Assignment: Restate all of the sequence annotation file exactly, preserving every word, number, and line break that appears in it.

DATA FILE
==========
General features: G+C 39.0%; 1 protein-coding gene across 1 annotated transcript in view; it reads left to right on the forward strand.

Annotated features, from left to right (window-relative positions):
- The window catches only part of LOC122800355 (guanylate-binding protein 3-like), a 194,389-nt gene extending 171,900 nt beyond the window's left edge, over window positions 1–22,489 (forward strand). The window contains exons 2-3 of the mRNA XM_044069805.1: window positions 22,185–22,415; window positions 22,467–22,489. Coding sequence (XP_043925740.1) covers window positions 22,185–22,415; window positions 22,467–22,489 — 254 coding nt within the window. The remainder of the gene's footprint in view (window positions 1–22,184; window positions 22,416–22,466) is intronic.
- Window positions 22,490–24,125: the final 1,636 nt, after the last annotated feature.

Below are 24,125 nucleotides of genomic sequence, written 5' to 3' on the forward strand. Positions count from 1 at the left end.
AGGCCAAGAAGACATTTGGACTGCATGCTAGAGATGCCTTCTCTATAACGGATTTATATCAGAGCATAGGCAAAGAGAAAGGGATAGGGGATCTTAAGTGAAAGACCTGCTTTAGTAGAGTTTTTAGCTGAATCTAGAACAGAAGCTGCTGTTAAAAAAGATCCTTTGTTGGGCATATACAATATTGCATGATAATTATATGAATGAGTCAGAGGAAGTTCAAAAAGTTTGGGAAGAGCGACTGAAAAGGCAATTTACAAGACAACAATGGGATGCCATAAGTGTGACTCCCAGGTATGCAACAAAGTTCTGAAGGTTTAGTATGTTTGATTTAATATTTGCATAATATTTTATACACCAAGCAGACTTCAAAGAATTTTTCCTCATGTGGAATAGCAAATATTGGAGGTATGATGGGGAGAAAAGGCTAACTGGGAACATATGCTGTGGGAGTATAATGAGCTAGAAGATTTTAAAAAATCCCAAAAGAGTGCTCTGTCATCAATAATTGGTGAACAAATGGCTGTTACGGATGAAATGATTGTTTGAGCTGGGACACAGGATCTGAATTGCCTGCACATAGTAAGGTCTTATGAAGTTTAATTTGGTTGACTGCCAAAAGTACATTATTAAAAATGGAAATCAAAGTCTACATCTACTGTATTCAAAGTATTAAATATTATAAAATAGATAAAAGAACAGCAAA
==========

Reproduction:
General features: G+C 39.0%; 1 protein-coding gene across 1 annotated transcript in view; it reads left to right on the forward strand.

Annotated features, from left to right (window-relative positions):
- The window catches only part of LOC122800355 (guanylate-binding protein 3-like), a 194,389-nt gene extending 171,900 nt beyond the window's left edge, over window positions 1–22,489 (forward strand). The window contains exons 2-3 of the mRNA XM_044069805.1: window positions 22,185–22,415; window positions 22,467–22,489. Coding sequence (XP_043925740.1) covers window positions 22,185–22,415; window positions 22,467–22,489 — 254 coding nt within the window. The remainder of the gene's footprint in view (window positions 1–22,184; window positions 22,416–22,466) is intronic.
- Window positions 22,490–24,125: the final 1,636 nt, after the last annotated feature.

Below are 24,125 nucleotides of genomic sequence, written 5' to 3' on the forward strand. Positions count from 1 at the left end.
AGGCCAAGAAGACATTTGGACTGCATGCTAGAGATGCCTTCTCTATAACGGATTTATATCAGAGCATAGGCAAAGAGAAAGGGATAGGGGATCTTAAGTGAAAGACCTGCTTTAGTAGAGTTTTTAGCTGAATCTAGAACAGAAGCTGCTGTTAAAAAAGATCCTTTGTTGGGCATATACAATATTGCATGATAATTATATGAATGAGTCAGAGGAAGTTCAAAAAGTTTGGGAAGAGCGACTGAAAAGGCAATTTACAAGACAACAATGGGATGCCATAAGTGTGACTCCCAGGTATGCAACAAAGTTCTGAAGGTTTAGTATGTTTGATTTAATATTTGCATAATATTTTATACACCAAGCAGACTTCAAAGAATTTTTCCTCATGTGGAATAGCAAATATTGGAGGTATGATGGGGAGAAAAGGCTAACTGGGAACATATGCTGTGGGAGTATAATGAGCTAGAAGATTTTAAAAAATCCCAAAAGAGTGCTCTGTCATCAATAATTGGTGAACAAATGGCTGTTACGGATGAAATGATTGTTTGAGCTGGGACACAGGATCTGAATTGCCTGCACATAGTAAGGTCTTATGAAGTTTAATTTGGTTGACTGCCAAAAGTACATTATTAAAAATGGAAATCAAAGTCTACATCTACTGTATTCAAAGTATTAAATATTATAAAATAGATAAAAGAACAGCAAA